The year-old instant replay system in baseball has been highly controversial, with many supporters and many opponents. The sport is attempting to shy away from its more traditional roots by using the modern technology that is employed in football and basketball.
The chief motto of Major League Baseball in this pursuit is that its wish is to "get the call right." However, many fans fear that use of instant replay has detracted from the overall appeal of the game and do not believe that it will be a beneficial change for spectators in the long run.
I have reviewed the pros and cons of the instant replay system. The statistics in the article were retrieved from fivethirtyeight.com, a sports website affiliated with ESPN, and Retrosheet, a baseball stats website.
The main pros of the instant replay system lie in its ability to ensure that baseball calls are made correctly, and there are no errors to alter the final score of the game. The team managers are given power over calls, thus have an additional task during baseball games: deciding when to use their one challenge.
As of the final month in the 2014 regular season, there were 1,130 challenges by managers. Of these 1,130 challenges, 529 led to the overturning of a call. This is a 47 percent clip, which is interesting considering that managers initiated 83 percent of these challenges.
This means that the new instant replay system has allowed the managers more input into the calls and allowed the game results to be more accurate. The plays that get challenged the most include force and tag plays, home runs and home plate collisions. This pattern coincides with the events that transpired before instant replay: these were the most debated and influential plays on the flow of the game.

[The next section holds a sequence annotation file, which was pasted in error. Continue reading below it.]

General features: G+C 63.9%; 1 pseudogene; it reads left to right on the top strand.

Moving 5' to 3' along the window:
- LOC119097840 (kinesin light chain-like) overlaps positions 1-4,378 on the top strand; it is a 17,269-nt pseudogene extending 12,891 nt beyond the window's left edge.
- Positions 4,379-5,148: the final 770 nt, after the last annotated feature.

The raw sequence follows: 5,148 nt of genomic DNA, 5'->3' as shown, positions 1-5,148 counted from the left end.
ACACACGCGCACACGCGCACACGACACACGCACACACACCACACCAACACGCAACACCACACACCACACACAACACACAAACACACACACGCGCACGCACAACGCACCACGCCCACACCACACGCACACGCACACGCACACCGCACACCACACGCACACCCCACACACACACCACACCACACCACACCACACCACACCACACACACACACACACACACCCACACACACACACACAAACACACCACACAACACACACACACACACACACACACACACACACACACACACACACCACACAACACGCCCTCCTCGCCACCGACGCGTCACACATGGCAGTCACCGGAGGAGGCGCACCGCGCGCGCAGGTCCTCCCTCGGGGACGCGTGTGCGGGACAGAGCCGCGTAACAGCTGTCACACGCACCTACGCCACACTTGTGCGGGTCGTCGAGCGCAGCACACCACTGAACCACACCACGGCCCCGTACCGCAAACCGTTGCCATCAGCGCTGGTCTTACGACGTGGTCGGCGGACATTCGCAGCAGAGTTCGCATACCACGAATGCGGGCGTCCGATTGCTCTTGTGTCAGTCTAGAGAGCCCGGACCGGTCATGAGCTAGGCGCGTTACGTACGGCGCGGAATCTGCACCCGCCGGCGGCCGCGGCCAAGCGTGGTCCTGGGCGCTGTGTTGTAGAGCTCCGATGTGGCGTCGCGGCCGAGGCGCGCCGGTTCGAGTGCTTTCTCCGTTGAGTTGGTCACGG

Force plays were overturned 259 times and confirmed 73 times, with 134 calls "standing" — meaning there wasn't enough evidence to overturn them. Tag plays were overturned 183 times, with 75 confirmed and 122 standing. Not as many calls on home runs (21, vs. 43 and 21) and home plate collisions (12, vs. 57 and 11) were overturned, but a significant number on each was.
These statistics illustrate the importance of having instant replay in the effort to get the calls right.
The cons of the instant replay system center on time — in any sport, the primary concern of replay is the delay that occurs as a result. However, most proponents of the instant replay system argue that the average challenge lasts for only one minute and 48 seconds, and there are only 0.48 challenges per game on average. So, replay challenges add an average of 52 seconds per game, which does not seem like a substantial number.
Unfortunately, in the 2014 baseball season, the challenges altogether occupied 2,031 minutes, which equates to about 1.4 days of time. Numbers show that the number of challenges rises as the game goes on, with the majority of challenges occurring in the ninth and 10th innings. This can potentially irritate and even bore the audience, as the game is slowed and delayed during the times when the excitement is the most intense.
Furthermore, the instant replay system has dramatically altered the baseball culture. Mets fan Jerry Seinfeld recently told ESPN that getting the call right is not a priority for himself and other fans. Instead, he claims that replay has led to the loss of baseball's "human element": the "futile, frustrated managerial tirade."
This change in aesthetics threatens to derail the sport in the long term — fans of the traditional form of America's game may suffer from the modernization that it is struggling to undergo.
From the accumulated information, it is clear that the Major League Baseball instant replay system has more pros than cons. The drawbacks of the system are primarily apparent in the alterations of the aesthetics of the sport: fans are concerned that the frustration of players and managers, which they have found amusement in for so long, will be removed from the game. This may be true, but the sport of baseball is sure to transform itself and include instant replay in a way that audiences find appropriate. The cost of adding less than a minute per game to ensure that it is officiated correctly is tantalizing, and is well worth the loss of visual enjoyment and time that accompanies it.